Self-experimentation – Scientists treating themselve as guinea pigs [from Oscillatory Thoughts: Sir Henry Head’s self-experimentation]
Oscillatory Thoughts: Sir Henry Head’s self-experimentation: a great post on a long-standing but little known tradition in science – especially physiology and psychology – experimenting on one’s self, usually to do unpleasant and excruciating things that might not pass an ethics committee!
JBS Haldane’s smoking ear
One self-experimenter whose work had long-term personal consequences was the polymath JBS Haldane.
Haldane wanted to build on work done by his father, John Scott Haldane, on the physiology of working Navy divers in the early 20th century. But whereas Haldane senior restricted himself to observation and measurement, his son took a more direct approach, repeatedly putting himself in a decompression chamber to investigate the physiological effects of various levels of gases.
Haldane was motivated by concern for the welfare of sailors in disabled submarines, and his work led to a greatly improved understanding of nitrogen narcosis, as well as the safe use of various gases in breathing equipment. But he paid a high price, regularly experiencing seizures as a result of oxygen poisoning – one resulting in several crushed vertebrae.
He also suffered from burst eardrums, but he was sanguine about the damage. “The drum generally heals up,” he said, adding, “if a hole remains in it, although one is somewhat deaf, one can blow tobacco smoke out of the ear in question, which is a social accomplishment.”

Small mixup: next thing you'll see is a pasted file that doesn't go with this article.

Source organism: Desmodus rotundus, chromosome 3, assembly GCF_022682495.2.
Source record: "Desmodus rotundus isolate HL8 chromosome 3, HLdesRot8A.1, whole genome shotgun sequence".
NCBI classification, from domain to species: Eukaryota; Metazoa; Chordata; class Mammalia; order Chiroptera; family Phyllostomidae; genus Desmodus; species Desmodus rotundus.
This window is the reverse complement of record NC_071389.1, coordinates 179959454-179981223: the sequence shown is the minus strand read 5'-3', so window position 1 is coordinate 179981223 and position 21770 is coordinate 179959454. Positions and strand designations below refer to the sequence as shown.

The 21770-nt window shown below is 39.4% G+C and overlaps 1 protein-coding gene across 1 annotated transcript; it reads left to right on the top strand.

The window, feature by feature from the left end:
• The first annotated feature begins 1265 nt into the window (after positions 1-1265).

From the blogpost cited at top:
Following in this fine scientific tradition is the brilliant and influential neurologist (not to mention appropriately named) Sir Henry Head. If that’s not a proper 1960s punny, alliterative, Stan Lee name for a neurologist, I don’t know what is. Anyway, the good Dr. Head published quite a ground-breaking article with his collaborator WHR Rivers in the journal Brain in 1908 titled A Human Experiment in Nerve Division. In this article, Head and Rivers sought to examine the course of recovery of somatosensation after peripheral nerve damage. It was known from observing patients with such damage that the touch senses often recover after peripheral nerve damage, but because the patients weren’t properly trained, they couldn’t give an adequate account of their own recovery. As they say:
“It soon became obvious that many observed facts would remain inexplicable without experimentation carried out more carefully and for a longer period than was possible with a patient, however willing, whose ultimate object in submitting himself to observation is the cure of his disease.”So Head’s solution? Cut open his arm and sever some nerves! Dr. Head enlisted the assistance of another doctor to surgically sever some of the peripheral nerves in his left arm and hand.
I recall reading a case report by the late (and great) OJ Grusser where he injected the dissociative anaesthetic and glutamergic antagonist ketamine into his own eyeball to study its effects on optokinetic nystagmus (the tracking of moving objects when the head is stationary). The ketamine would inactivate transmission in the extra-ocular muscles, reducing reflexive tracking eye movements to moving objects. (I can’t locate the reference at the moment – my recollection is that it was in a book chapter). Not an experiment to be undertaken lightly!